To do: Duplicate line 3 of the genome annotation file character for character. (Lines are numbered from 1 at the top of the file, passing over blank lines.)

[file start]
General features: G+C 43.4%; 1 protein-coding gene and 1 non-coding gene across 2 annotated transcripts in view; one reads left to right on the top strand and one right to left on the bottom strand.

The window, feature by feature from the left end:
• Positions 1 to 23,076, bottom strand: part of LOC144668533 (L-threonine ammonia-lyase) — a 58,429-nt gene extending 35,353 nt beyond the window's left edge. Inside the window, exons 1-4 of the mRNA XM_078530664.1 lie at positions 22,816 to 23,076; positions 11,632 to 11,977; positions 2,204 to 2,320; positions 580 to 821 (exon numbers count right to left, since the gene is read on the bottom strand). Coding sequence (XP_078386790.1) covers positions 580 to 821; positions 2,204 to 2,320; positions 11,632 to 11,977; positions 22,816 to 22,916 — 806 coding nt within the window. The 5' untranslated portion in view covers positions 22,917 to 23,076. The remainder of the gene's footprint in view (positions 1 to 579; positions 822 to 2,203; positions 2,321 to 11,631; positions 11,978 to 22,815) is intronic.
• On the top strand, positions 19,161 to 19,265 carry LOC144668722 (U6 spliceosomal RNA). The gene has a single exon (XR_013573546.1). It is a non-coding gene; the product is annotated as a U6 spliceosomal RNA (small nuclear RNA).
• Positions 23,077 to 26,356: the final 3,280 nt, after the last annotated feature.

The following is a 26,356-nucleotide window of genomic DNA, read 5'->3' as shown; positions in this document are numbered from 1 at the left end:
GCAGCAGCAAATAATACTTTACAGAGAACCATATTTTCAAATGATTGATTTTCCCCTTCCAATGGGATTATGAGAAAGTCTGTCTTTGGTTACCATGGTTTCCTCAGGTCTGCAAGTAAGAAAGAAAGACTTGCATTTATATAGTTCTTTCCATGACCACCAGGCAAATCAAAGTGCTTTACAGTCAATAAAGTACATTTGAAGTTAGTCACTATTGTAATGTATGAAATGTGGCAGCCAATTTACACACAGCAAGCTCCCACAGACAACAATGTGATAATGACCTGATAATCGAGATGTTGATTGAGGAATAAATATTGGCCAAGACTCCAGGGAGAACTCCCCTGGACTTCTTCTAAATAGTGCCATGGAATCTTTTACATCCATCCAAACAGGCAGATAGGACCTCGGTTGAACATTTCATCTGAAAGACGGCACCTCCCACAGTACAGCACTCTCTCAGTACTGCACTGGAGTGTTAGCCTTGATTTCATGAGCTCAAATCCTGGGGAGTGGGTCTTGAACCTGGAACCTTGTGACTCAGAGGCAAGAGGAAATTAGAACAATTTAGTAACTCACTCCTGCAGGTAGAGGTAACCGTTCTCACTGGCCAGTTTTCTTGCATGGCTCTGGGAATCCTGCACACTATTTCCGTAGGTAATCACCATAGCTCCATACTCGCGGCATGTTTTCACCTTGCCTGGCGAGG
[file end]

• Positions 1 to 23,076, bottom strand: part of LOC144668533 (L-threonine ammonia-lyase) — a 58,429-nt gene extending 35,353 nt beyond the window's left edge. Inside the window, exons 1-4 of the mRNA XM_078530664.1 lie at positions 22,816 to 23,076; positions 11,632 to 11,977; positions 2,204 to 2,320; positions 580 to 821 (exon numbers count right to left, since the gene is read on the bottom strand). Coding sequence (XP_078386790.1) covers positions 580 to 821; positions 2,204 to 2,320; positions 11,632 to 11,977; positions 22,816 to 22,916 — 806 coding nt within the window. The 5' untranslated portion in view covers positions 22,917 to 23,076. The remainder of the gene's footprint in view (positions 1 to 579; positions 822 to 2,203; positions 2,321 to 11,631; positions 11,978 to 22,815) is intronic.